Introduction: Eggnog

WARNING: Contains raw eggs. Only use very fresh and disease-free eggs.

Everybody knows that the official Fourth of July drink is eggnog, and there seems to be a surprising lack of good, seasonal, recipes. So here is ours.

You will need:
6 eggs
1 cup of sugar
1 pint of cream
1 pint of milk
nutmeg (optional)

You can also spice it up with some alcohol (whiskey or rum) if you want.

You will want to keep this one refrigerated and should use it within 2-3 days.

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Step 1: Separating the Whites From the Yolks

    You MUST separate the whites from yolks, or the space-time continuum will rip open and aliens will declare war on our dimension. Or maybe you'll get lucky and only ruin the eggnog and have to start over.
    You can use the egg shells to separate the yolk from the whites. I highly recommend separating the whites one at a time into a small bowl, and then pouring the whites into a large bowl (that way if you screw up, it won't ruin your whole batch).  
    Keep the yolks in a separate bowl, you will need them later.

Step 2: Pretty Much Everything Else

Beat the whites until they make soft peaks (you can use a hand or electric beater)
Add 1/2 cup of sugar and beat again until well mixed.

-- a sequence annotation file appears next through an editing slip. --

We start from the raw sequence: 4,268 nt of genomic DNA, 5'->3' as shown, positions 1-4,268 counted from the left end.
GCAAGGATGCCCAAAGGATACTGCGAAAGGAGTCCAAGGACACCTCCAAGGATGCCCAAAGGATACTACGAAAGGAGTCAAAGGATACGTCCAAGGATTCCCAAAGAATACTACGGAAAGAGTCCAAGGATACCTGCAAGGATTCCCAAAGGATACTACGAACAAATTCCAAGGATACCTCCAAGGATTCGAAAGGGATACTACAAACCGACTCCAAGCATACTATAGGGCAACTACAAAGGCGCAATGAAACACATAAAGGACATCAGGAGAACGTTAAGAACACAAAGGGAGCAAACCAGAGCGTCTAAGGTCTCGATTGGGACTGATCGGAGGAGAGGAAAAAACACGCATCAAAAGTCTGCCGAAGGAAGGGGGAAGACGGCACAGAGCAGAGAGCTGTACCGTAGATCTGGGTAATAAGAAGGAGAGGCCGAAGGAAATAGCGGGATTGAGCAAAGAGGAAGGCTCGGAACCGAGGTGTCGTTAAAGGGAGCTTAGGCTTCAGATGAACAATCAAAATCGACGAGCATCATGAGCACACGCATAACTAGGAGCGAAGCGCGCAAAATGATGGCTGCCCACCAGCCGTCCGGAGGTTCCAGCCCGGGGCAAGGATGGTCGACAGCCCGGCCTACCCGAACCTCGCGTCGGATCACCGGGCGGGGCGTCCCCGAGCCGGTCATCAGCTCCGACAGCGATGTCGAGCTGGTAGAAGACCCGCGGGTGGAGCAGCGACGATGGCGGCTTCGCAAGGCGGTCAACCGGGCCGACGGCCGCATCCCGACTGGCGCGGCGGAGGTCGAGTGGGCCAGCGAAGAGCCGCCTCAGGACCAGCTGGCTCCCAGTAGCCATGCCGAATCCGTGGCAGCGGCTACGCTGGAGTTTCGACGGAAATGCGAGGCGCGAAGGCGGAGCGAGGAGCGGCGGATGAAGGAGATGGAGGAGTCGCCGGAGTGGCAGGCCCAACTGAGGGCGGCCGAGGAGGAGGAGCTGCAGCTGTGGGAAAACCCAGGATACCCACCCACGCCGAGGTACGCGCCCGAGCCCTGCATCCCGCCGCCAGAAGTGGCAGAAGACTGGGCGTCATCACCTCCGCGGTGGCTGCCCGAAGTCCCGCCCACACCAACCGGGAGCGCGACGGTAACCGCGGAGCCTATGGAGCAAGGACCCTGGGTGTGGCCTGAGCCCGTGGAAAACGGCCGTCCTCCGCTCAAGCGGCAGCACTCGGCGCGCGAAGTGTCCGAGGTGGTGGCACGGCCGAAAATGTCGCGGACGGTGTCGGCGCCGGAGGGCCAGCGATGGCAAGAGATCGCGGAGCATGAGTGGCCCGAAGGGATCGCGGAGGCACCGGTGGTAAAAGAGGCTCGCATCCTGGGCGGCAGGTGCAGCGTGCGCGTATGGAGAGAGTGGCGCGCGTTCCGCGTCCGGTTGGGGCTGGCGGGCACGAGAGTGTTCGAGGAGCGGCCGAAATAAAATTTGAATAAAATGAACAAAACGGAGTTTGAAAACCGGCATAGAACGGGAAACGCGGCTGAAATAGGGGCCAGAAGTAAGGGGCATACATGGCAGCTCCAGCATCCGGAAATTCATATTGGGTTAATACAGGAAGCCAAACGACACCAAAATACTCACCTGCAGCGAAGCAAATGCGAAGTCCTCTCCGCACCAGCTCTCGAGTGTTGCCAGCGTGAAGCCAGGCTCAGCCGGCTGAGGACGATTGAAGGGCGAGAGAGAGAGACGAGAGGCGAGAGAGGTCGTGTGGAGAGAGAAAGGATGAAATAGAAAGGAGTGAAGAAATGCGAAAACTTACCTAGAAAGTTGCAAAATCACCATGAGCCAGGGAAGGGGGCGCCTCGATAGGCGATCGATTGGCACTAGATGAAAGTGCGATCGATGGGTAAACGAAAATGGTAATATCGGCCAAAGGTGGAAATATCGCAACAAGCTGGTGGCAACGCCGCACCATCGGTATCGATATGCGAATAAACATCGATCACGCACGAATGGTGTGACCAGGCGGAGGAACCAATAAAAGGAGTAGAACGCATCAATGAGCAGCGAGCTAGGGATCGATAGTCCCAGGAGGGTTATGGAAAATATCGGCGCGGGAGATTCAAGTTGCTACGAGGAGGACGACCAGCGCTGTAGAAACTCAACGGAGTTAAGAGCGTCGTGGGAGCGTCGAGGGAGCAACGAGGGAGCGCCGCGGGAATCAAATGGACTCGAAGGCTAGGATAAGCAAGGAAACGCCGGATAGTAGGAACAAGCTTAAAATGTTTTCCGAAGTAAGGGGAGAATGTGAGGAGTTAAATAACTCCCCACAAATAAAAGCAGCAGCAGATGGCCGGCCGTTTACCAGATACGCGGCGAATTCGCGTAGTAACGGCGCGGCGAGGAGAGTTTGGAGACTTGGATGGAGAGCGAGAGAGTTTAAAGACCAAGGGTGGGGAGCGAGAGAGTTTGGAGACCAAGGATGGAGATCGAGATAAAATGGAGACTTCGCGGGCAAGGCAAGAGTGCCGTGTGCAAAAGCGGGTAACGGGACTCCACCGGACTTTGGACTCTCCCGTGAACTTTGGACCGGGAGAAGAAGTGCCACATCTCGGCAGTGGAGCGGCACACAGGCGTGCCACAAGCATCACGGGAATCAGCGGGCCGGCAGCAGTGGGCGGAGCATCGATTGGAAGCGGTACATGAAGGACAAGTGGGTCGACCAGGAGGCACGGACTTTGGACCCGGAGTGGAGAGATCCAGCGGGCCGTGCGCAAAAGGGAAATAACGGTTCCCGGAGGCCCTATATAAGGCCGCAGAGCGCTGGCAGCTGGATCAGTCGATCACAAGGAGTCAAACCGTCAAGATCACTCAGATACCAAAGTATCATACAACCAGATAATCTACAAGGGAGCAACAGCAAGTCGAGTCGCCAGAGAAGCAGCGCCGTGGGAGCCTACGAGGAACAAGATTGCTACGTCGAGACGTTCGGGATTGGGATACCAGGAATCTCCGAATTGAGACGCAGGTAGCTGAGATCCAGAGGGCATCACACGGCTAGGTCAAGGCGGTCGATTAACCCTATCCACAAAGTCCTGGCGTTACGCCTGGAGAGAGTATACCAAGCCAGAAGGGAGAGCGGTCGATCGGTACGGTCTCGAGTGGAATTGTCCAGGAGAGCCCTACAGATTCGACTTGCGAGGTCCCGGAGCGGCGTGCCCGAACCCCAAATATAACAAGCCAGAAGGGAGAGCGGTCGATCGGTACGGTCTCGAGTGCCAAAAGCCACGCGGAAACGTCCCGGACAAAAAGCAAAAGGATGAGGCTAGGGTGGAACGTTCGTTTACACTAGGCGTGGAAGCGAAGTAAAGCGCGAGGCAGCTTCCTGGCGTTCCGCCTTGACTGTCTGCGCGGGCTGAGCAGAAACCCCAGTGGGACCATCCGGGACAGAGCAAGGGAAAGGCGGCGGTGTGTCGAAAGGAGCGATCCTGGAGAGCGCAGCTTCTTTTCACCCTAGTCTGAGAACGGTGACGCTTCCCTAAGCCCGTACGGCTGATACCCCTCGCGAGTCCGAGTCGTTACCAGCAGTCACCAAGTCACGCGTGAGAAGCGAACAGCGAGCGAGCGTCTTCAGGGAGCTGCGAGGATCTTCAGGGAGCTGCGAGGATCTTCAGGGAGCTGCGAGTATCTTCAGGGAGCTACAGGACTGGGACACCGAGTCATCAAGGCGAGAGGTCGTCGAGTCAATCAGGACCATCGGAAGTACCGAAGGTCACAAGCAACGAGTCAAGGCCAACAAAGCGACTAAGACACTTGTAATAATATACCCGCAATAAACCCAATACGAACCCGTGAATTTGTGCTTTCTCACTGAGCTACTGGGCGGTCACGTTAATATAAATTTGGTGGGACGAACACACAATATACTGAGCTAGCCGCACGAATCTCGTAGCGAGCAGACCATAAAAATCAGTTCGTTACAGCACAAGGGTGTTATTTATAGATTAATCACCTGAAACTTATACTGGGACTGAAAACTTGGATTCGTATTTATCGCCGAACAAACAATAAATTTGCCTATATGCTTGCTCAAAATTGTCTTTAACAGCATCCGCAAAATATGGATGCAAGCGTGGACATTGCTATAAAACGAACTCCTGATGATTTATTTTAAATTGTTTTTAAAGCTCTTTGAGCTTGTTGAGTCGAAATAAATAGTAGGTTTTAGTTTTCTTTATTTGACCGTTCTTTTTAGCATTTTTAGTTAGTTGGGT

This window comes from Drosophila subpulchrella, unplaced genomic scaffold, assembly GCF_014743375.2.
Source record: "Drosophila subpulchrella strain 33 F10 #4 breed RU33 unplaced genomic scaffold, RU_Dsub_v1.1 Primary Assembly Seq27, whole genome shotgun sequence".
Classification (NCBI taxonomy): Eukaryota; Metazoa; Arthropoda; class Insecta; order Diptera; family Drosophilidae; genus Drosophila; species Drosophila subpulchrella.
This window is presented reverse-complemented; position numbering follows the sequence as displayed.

Now beat the yolks until a smooth yellow.
Add the rest of the sugar (1/2 cup) and beat well.
Pour the yolk-mixture into the white-mixture (it's okay to do it now, since the whites have fluffed)

Add the cream into the egg mixture.
Add the milk in as well.  Stir to mix.
You're done!

Step 3: Decorating

Decorating for the 4th (optional):  The foam on the top of a glass of eggnog is a nice canvas.

For spiderweb:
Apply concentric rings of thick food coloring with a toothpick. Drag the toothpick from the middle to the edge of the cup. Turn the cup a few degrees and repeat.

For other design:
Apply parallel lines. Drag the toothpick perpendicular to the lines. Then drag in the opposite direction. Repeat.

Ground nutmeg also looks nice. 

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    2 Discussions


    7 years ago on Introduction

    Very nice, and I love the bit at end on decorating.

    As an FYI, you can ( in the states anyway) buy pasteurized eggs which should help knock down the risk of using raw eggs. I've used them in several recipes and can't tell any difference!